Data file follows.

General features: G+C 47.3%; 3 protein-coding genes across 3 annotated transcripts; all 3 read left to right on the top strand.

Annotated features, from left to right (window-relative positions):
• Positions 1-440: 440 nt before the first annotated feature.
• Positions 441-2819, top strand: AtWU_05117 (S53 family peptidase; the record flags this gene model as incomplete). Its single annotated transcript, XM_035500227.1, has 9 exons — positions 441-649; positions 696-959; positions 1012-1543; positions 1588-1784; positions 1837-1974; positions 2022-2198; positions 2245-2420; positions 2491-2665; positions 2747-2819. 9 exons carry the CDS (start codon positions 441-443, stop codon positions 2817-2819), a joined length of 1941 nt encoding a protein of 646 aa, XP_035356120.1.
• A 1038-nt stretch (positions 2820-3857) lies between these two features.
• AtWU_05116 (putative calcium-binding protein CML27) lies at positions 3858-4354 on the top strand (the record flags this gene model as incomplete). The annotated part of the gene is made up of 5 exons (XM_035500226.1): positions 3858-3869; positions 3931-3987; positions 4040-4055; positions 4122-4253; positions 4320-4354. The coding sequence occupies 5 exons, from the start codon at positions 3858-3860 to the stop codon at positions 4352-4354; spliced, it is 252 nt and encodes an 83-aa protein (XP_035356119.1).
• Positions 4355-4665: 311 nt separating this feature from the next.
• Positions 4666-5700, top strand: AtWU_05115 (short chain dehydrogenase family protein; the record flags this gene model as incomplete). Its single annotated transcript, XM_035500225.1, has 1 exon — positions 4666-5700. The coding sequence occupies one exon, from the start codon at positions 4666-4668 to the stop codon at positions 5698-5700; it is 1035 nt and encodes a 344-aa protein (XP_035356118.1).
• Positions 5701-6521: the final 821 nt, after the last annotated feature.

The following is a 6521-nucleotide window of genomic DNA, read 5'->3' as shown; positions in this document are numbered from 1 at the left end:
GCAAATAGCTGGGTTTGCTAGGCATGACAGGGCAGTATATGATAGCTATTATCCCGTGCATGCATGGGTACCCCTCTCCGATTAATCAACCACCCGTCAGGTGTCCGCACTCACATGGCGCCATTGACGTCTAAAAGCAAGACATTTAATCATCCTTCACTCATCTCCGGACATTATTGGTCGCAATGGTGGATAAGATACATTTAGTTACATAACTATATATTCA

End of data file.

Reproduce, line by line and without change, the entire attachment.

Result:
General features: G+C 47.3%; 3 protein-coding genes across 3 annotated transcripts; all 3 read left to right on the top strand.

Annotated features, from left to right (window-relative positions):
• Positions 1-440: 440 nt before the first annotated feature.
• Positions 441-2819, top strand: AtWU_05117 (S53 family peptidase; the record flags this gene model as incomplete). Its single annotated transcript, XM_035500227.1, has 9 exons — positions 441-649; positions 696-959; positions 1012-1543; positions 1588-1784; positions 1837-1974; positions 2022-2198; positions 2245-2420; positions 2491-2665; positions 2747-2819. 9 exons carry the CDS (start codon positions 441-443, stop codon positions 2817-2819), a joined length of 1941 nt encoding a protein of 646 aa, XP_035356120.1.
• A 1038-nt stretch (positions 2820-3857) lies between these two features.
• AtWU_05116 (putative calcium-binding protein CML27) lies at positions 3858-4354 on the top strand (the record flags this gene model as incomplete). The annotated part of the gene is made up of 5 exons (XM_035500226.1): positions 3858-3869; positions 3931-3987; positions 4040-4055; positions 4122-4253; positions 4320-4354. The coding sequence occupies 5 exons, from the start codon at positions 3858-3860 to the stop codon at positions 4352-4354; spliced, it is 252 nt and encodes an 83-aa protein (XP_035356119.1).
• Positions 4355-4665: 311 nt separating this feature from the next.
• Positions 4666-5700, top strand: AtWU_05115 (short chain dehydrogenase family protein; the record flags this gene model as incomplete). Its single annotated transcript, XM_035500225.1, has 1 exon — positions 4666-5700. The coding sequence occupies one exon, from the start codon at positions 4666-4668 to the stop codon at positions 5698-5700; it is 1035 nt and encodes a 344-aa protein (XP_035356118.1).
• Positions 5701-6521: the final 821 nt, after the last annotated feature.

The following is a 6521-nucleotide window of genomic DNA, read 5'->3' as shown; positions in this document are numbered from 1 at the left end:
GCAAATAGCTGGGTTTGCTAGGCATGACAGGGCAGTATATGATAGCTATTATCCCGTGCATGCATGGGTACCCCTCTCCGATTAATCAACCACCCGTCAGGTGTCCGCACTCACATGGCGCCATTGACGTCTAAAAGCAAGACATTTAATCATCCTTCACTCATCTCCGGACATTATTGGTCGCAATGGTGGATAAGATACATTTAGTTACATAACTATATATTCA